Criminalistics is the application of scientific principles and techniques to the identification, collection, analysis, and interpretation of forensic evidence, specifically forensic evidence of both physical and digital nature. Proper evidence handling, including the recognition, collection, preservation, storage and maintenance of the chain of custody, is necessary in a criminal investigation to ensure the admissibility of evidence in a court of law. In international investigations and international courts, the role, importance and presentation of physical and digital evidence in cases varies. This course introduces different forms of forensic evidence, including their relevance in mass atrocities and transnational crimes, such as crimes against humanity, genocide, war crimes, and global acts of terrorism. Criminal investigations, including the recovery of human remains and forensic evidence, as well as crime scene analysis and reconstruction, are also discussed. Upon examination of methods of investigation, evidence collection and evidence analysis, the course considers the use of such evidence in national and international courts. Furthermore, the course explores the impact of transnational crimes and mass atrocities and the investigations of these illicit acts on global affairs and international peace building efforts.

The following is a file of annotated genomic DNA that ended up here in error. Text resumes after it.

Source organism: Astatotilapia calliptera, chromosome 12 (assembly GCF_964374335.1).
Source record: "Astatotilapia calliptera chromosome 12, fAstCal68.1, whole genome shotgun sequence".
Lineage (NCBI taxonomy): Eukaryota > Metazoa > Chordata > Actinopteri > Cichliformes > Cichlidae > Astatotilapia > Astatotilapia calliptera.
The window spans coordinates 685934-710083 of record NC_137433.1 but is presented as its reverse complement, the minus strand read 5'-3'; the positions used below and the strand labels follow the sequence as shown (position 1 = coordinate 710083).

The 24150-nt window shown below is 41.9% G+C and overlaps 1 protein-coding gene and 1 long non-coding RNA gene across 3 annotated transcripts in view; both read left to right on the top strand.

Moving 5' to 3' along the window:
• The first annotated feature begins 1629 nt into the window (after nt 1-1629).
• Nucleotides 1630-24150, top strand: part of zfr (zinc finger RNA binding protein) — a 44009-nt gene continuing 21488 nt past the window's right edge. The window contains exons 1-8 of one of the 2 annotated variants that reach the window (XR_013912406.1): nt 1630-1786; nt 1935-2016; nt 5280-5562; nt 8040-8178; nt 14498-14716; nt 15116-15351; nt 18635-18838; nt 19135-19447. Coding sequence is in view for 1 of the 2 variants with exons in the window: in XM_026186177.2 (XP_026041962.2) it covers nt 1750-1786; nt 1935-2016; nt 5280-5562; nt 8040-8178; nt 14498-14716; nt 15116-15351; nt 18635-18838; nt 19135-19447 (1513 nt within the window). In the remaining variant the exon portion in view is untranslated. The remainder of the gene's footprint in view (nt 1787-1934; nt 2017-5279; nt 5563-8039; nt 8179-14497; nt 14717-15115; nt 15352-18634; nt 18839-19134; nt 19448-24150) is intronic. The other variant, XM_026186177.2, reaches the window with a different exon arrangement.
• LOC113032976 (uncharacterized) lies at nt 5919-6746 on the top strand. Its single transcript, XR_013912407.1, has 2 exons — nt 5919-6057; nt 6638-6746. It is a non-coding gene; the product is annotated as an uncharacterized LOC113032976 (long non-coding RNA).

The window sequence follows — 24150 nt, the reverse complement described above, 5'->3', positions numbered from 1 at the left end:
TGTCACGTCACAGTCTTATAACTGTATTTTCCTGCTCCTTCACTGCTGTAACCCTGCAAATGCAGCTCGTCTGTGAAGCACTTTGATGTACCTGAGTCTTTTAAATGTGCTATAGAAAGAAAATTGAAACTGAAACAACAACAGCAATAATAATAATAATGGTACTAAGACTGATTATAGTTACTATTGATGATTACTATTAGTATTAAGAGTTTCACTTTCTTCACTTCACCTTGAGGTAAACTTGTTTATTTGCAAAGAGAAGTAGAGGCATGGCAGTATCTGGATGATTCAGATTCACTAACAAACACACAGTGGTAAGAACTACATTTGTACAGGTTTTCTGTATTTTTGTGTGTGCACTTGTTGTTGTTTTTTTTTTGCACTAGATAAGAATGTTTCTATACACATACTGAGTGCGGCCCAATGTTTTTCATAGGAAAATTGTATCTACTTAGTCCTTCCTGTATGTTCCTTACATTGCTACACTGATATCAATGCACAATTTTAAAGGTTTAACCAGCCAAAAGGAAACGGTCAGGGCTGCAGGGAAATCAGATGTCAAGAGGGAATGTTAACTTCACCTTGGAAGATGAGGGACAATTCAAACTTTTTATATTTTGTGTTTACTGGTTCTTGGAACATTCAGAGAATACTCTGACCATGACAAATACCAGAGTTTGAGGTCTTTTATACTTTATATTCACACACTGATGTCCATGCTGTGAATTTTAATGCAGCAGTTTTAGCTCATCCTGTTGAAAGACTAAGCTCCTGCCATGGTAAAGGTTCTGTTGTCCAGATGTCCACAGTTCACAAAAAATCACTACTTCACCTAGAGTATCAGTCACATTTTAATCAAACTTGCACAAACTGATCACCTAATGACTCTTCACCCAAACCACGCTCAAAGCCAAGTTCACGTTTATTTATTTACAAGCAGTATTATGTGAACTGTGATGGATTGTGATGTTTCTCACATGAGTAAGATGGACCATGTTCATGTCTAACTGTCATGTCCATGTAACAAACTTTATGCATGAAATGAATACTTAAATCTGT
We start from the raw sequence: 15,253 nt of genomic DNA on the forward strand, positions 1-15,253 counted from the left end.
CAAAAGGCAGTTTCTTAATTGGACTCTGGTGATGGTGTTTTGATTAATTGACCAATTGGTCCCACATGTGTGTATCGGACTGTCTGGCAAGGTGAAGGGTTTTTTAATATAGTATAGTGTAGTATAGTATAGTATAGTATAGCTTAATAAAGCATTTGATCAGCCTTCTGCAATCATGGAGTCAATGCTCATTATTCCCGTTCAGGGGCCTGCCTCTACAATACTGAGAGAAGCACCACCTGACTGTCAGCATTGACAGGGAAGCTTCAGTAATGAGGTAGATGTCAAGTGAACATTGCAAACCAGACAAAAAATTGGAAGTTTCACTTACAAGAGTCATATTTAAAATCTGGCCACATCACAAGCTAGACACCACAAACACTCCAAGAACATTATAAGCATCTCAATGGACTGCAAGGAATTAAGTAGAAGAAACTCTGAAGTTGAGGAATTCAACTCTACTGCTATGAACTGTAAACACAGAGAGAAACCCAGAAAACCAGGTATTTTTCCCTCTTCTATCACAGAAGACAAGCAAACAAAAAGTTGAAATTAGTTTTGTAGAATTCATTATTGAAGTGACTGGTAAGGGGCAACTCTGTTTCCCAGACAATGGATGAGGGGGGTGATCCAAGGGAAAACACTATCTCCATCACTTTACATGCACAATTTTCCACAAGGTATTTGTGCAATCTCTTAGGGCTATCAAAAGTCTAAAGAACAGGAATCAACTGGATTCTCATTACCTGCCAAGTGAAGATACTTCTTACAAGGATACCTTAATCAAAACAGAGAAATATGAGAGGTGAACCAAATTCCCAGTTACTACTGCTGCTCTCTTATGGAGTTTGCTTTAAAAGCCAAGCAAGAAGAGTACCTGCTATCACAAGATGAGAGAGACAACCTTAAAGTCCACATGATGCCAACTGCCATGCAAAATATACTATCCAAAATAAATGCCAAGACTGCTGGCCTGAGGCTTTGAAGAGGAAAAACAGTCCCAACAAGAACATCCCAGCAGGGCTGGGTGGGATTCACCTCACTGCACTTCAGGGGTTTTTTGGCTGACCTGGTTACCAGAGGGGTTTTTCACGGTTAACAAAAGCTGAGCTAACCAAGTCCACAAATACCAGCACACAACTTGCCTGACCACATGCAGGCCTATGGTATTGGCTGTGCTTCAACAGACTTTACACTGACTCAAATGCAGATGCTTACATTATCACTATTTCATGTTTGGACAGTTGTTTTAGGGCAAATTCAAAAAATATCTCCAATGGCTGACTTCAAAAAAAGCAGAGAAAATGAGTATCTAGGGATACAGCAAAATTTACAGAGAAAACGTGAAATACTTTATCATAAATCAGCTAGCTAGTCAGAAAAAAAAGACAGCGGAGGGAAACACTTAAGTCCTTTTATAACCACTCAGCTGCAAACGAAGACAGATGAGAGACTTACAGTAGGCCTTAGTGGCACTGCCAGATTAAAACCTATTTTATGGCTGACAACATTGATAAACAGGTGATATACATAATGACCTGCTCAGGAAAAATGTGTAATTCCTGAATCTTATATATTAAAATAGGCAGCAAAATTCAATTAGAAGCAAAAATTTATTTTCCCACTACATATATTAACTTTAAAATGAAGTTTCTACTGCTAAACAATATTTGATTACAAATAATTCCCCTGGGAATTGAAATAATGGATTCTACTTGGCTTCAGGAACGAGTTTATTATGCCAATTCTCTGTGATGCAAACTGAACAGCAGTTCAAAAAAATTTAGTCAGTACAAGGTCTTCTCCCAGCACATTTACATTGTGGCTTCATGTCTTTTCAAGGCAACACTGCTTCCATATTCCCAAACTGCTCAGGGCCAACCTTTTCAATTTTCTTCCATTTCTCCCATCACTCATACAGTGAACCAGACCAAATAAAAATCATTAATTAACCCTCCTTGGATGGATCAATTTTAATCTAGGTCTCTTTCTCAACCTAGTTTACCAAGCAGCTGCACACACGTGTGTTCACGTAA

Grading: GC SCPS Graded  
Repeatable for additional credit: No  
GLOB1-GC 2230  Contemporary Issues in World Affairs: A Legal Perspective  (3 Credits)  
Typically offered not typically offered